Like you, I also suffer from writer’s block, procrastination, and everything else a writer goes through. Unfortunately, we cannot tell our clients that the reason for our delayed or sub-par submission is due to the above-mentioned causes.
I have been writing online for over six years. By this time, I must already be good at it, right? But no, I am not as good as I would want to be. I still get those moments when I stare at my monitor for an hour or two without any output. And it can really be frustrating. It makes me feel like crap. Unworthy of being called a writer. Unprofessional. Sigh.
Yes, I still experience writer’s block, but not as frequently. What did I do? I took advantage of both traditional and modern tools for writing. I now use apps, both online and offline, to make my life easier, and hopefully yours too!
So, without further ado, here is a list of my favorite tools!
Overcome Writer’s Block: My Eight Tools
I have a huge collection of ebooks. I print the most helpful ones so I can underline important passages or dogear (yes, guilty!) pages. Sure, there are lots of information online. Unfortunately, free and reliable sources are limited to PDFs, government, and educational websites.
Why do I trust books and the online resources I mentioned above? Because these were carefully researched and written. And in case I need further readings, I check the bibliography. Now, this is something that most online publications lack.
My favorite writing books:
Writing Down the Bones by Natalie Goldberg
On Writing by Stephen King
Epic Content Marketing by Joe Pulizzi
Hypnotic Writing by Joe Vitale
Lol! I can go on and on! This list of books is enough for now.
Here’s a trivia: I have very bad handwriting. I remember how my grade school teacher tore up my composition paper because my penmanship, according to her, looked like “kalahig ng manok”.
I don’t know if it’s still practiced today, but way back when I was still studying, our teachers checked our notebooks regularly to make sure we copied everything written on the blackboard. Mine was always marked N.I. (Needs Improvement). 😦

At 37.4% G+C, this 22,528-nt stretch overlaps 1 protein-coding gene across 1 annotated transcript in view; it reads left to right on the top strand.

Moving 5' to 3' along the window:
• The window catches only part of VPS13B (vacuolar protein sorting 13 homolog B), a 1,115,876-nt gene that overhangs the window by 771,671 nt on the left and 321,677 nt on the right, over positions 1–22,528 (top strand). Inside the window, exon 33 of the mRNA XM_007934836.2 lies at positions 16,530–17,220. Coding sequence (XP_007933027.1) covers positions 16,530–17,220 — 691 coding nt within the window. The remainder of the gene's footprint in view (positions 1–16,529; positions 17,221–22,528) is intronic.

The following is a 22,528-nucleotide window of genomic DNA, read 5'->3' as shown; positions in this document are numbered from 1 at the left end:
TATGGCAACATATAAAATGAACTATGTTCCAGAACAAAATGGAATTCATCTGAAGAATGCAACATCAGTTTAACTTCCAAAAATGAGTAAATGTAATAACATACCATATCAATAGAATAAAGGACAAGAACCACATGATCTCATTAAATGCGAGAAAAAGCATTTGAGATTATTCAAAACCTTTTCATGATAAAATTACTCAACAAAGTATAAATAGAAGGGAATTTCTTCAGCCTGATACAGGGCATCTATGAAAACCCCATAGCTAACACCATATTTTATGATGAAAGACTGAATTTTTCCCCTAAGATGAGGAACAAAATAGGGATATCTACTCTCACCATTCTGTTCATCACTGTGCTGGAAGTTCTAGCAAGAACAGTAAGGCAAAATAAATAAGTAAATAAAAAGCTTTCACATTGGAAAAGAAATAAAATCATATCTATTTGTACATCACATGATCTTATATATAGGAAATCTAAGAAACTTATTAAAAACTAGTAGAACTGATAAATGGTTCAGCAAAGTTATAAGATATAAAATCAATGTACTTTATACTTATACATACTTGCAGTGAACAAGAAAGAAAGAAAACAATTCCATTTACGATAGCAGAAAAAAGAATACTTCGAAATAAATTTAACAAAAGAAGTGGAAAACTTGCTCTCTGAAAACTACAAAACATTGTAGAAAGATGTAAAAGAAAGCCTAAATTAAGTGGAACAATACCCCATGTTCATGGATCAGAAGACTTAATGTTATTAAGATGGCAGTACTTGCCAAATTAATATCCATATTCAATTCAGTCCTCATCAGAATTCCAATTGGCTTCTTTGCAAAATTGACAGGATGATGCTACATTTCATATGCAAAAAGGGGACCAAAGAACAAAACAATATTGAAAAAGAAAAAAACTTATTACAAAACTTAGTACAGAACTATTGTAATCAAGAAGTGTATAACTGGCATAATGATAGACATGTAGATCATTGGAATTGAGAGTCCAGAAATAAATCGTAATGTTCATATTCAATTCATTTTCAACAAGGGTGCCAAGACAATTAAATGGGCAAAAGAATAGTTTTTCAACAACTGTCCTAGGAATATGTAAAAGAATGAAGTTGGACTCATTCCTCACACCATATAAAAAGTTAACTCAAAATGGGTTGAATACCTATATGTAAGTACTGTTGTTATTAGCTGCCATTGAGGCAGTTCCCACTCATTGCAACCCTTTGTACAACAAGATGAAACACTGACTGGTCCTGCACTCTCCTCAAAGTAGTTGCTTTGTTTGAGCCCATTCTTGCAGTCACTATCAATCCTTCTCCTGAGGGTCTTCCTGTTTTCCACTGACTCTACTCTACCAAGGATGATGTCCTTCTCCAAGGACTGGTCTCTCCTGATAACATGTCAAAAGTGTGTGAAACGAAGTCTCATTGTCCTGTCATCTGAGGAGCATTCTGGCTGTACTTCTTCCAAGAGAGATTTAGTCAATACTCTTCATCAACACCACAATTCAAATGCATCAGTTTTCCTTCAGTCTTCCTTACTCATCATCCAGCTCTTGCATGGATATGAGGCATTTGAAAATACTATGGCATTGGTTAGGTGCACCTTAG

So you might be wondering why this notebook-hater suddenly became a fan?
It’s because studies show that writing with pen and paper sparks creativity!
I tried it and yes, it works for me. And the fun side is – no teachers to check my handwriting! 🙂
3. Answer the Public
As an SEO copywriter, I have to know what readers are searching for in relation to a client’s product.
Here’s an example. My client has an accommodation in Australia. So I need to know what keywords or keyphrases Australians are using when looking for an accommodation.
This is where Answer the Public comes in. I just key in “accommodation in Australia” and out come the results, in just a few seconds. And the best part? It’s FREE! However, you’ll have to go pro if you want to access more features.
4. Google Keyword Planner
Ah, this is every SEO writer’s best friend. Although it doesn’t give you exact volume search for your chosen keyword anymore, it helps when you need to generate ideas. It’s free and easy to use. No idea on how it works? This guide is very helpful.
In his book, “Real Artists Don’t Starve”, Jeff Goins says, “The starving artist strives to be original. The thriving artist steals from his influences.”
Yep, you don’t have to reinvent the wheel. You can take inspiration from those before you.
And if you want to pursue copywriting, here’s a great site that can help you: Swiped.co. It’s a swipe file and internet file archive. They’re chosen by the website owner according to their “swipe-worthiness”. Take a peek and be inspired!
6. Coschedule Headline Analyzer
Experts say that the headline or title is the most important part of any written material, from books to news articles, blog posts, white papers, etc. And with millions of articles being published every single day, yours must stand out. And yes, it all starts with the headline.
Your headline affects a reader’s decision: to read or not to read your article. It impacts the overall performance of your article: bounce rate, clicks, engagement, and conversions. Thus, it should be written with utmost care.
To make it easier, I use Coschedule Headline Analyzer. I like it because it gives me an analysis of my title. Take a look at how I used this tool for creating the title of this post:
Do you love bookmarking content you find online? Or do you want to leave lots of tabs open so you can read the content later? Did you know that doing so can slow down your computer? That’s why I use Pocket. If I find a save-worthy article, image, infographic or video, I just click the Pocket icon (you’ll have to add it as an extension on your browser), and viola, it is saved.
Here’s a video on how to use it:
8. OneLook Dictionary and Thesaurus
Since I am not a native English speaker, I’m sometimes at a loss for the right word to use. Or sometimes, I want to look for words that rhyme, or homonyms. This is why I use OneLook Dictionary Search. It has everything I need and is pretty easy to use.
For example, if I need a good adjective to go with the word “magician”, I just type the word, hit enter then use the filters. Great tool, I must say, when you want to overcome writer’s block!
These are just eight of my favorite tools. I hope you find them useful. If you want to learn about the other tools I use, write “MORE TOOLS” in the comments. I’d be happy to share them with you.